Cruisers Forum
 


Join CruisersForum Today

Reply
 
Thread Tools Rate Thread Display Modes
Old 19-03-2009, 23:21   #16
Moderator
 
Boracay's Avatar

Cruisers Forum Supporter

Join Date: Feb 2004
Location: Pelican Bay, Great Sandy National Park
Boat: Steel Roberts Offshore 44
Posts: 5,175
Images: 18
Folding mast steps?

I am contemplating folding mast steps for Boracay.

How would they go combined, say, with a climbers harness for extra safety?

Would they weaken the mast significantly?
__________________

__________________
Rust never sleeps
Boracay Blog.
Boracay is offline   Reply With Quote
Old 20-03-2009, 02:37   #17
Senior Cruiser
 
Lancerbye's Avatar

Cruisers Forum Supporter

Join Date: Mar 2007
Location: Ladysmith,BC, Vancouver Island , Canada
Boat: Lancer 44 Motorsailer
Posts: 1,757
Images: 32
Boracay
That's what I use. 38 of them. Two side by side 36 in. from the top of the mast as a standing platform. I use a climbing harness with a safety slip knot tied to a spare tightened halyard running from the mast plate. I spaced them 20 in apart staggered. A bit of a stretch but good exercise. I am 65 and go up at least once a day for inspection( actually more for excersise ) I love the view from the top.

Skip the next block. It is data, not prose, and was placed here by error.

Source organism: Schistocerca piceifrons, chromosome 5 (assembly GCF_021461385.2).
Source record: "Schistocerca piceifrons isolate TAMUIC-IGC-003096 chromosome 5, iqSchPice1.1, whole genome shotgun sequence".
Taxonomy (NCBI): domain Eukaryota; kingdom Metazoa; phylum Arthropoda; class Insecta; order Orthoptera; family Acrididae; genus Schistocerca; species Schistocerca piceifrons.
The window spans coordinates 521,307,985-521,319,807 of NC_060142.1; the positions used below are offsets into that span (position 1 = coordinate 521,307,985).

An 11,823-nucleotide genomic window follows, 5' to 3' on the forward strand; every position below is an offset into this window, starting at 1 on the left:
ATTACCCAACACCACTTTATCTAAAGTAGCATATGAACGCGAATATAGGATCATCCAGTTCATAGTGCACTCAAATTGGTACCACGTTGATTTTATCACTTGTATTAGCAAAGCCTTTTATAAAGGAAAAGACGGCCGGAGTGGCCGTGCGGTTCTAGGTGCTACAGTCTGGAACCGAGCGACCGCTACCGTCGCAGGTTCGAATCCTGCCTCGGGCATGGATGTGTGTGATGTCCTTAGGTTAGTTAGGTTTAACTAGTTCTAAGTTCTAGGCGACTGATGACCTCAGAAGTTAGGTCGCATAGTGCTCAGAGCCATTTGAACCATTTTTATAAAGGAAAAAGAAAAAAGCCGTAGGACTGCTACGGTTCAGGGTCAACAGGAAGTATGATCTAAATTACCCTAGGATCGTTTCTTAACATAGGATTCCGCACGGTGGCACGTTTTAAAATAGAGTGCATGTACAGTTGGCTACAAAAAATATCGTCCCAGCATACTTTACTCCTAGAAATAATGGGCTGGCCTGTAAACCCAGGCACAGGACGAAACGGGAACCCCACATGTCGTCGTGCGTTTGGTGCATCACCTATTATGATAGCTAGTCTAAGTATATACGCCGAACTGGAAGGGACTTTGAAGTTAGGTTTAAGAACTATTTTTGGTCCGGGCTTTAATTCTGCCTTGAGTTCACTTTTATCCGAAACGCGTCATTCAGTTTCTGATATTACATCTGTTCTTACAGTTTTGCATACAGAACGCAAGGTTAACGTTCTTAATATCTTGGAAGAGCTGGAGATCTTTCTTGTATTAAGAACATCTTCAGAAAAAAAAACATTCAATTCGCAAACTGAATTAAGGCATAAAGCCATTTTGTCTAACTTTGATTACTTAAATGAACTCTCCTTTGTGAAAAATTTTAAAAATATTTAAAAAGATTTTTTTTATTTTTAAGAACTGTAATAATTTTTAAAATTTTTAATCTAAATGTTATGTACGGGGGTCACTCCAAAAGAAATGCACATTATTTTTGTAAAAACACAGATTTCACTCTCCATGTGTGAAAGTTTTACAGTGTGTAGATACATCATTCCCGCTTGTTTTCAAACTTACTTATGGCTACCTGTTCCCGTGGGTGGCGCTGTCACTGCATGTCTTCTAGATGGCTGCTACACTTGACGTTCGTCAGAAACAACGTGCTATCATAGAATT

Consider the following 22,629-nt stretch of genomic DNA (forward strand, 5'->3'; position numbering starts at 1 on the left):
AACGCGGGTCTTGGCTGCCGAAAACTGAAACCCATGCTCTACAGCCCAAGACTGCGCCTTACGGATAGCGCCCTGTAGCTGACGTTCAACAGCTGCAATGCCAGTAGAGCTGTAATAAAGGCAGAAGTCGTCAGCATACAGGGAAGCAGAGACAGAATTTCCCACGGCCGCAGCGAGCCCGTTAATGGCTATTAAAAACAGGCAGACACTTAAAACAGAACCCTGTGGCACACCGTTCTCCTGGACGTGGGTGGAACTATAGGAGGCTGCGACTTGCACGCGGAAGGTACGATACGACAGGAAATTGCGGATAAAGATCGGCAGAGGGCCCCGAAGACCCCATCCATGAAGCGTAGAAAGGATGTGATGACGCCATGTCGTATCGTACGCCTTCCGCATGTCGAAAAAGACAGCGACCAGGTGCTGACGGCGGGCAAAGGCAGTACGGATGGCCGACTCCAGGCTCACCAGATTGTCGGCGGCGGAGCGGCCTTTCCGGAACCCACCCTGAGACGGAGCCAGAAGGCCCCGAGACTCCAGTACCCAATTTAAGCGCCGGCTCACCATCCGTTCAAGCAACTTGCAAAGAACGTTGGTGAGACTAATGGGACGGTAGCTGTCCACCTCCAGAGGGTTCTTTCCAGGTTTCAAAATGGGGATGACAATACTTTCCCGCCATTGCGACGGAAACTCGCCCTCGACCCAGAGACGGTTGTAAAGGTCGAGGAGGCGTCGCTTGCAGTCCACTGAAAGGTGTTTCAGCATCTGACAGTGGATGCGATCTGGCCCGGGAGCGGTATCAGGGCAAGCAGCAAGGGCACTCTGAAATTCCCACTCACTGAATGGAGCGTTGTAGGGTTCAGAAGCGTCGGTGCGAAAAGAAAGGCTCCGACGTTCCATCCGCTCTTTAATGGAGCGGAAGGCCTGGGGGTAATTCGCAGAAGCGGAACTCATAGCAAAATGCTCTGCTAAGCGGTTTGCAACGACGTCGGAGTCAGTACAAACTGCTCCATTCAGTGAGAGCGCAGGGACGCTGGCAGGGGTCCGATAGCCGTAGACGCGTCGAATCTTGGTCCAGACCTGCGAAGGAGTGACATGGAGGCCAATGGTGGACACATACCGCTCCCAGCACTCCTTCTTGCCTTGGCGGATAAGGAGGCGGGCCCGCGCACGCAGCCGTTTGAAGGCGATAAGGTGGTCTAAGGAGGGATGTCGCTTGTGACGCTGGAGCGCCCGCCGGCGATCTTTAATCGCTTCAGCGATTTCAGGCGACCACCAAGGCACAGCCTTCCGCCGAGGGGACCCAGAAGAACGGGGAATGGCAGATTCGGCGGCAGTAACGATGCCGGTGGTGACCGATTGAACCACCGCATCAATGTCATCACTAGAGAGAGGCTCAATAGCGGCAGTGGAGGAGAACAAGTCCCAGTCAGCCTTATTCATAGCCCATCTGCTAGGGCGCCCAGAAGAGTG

__________________

__________________
The basis of accomplishment is in never quitting
Mengzi Meng-tse
Lancerbye is offline   Reply With Quote
Old 20-03-2009, 04:01   #18
CF Adviser
Moderator Emeritus
 
Hud3's Avatar

Cruisers Forum Supporter

Join Date: Sep 2007
Location: Virginia
Boat: Island Packet 380, now sold
Posts: 8,929
Images: 49
I've found the Klemheist climbing knot to be a good choice for attaching to the safety halyard. I tested it close to the deck, and it holds my weight without slipping, but is easy to slide up as I climb my Mast Mate steps. I use it with a climbing harness. I find a bosun's chair to be an exquisite instrument of torture.
Attached Thumbnails
Click image for larger version

Name:	klemheist-knot-4.jpg
Views:	147
Size:	7.3 KB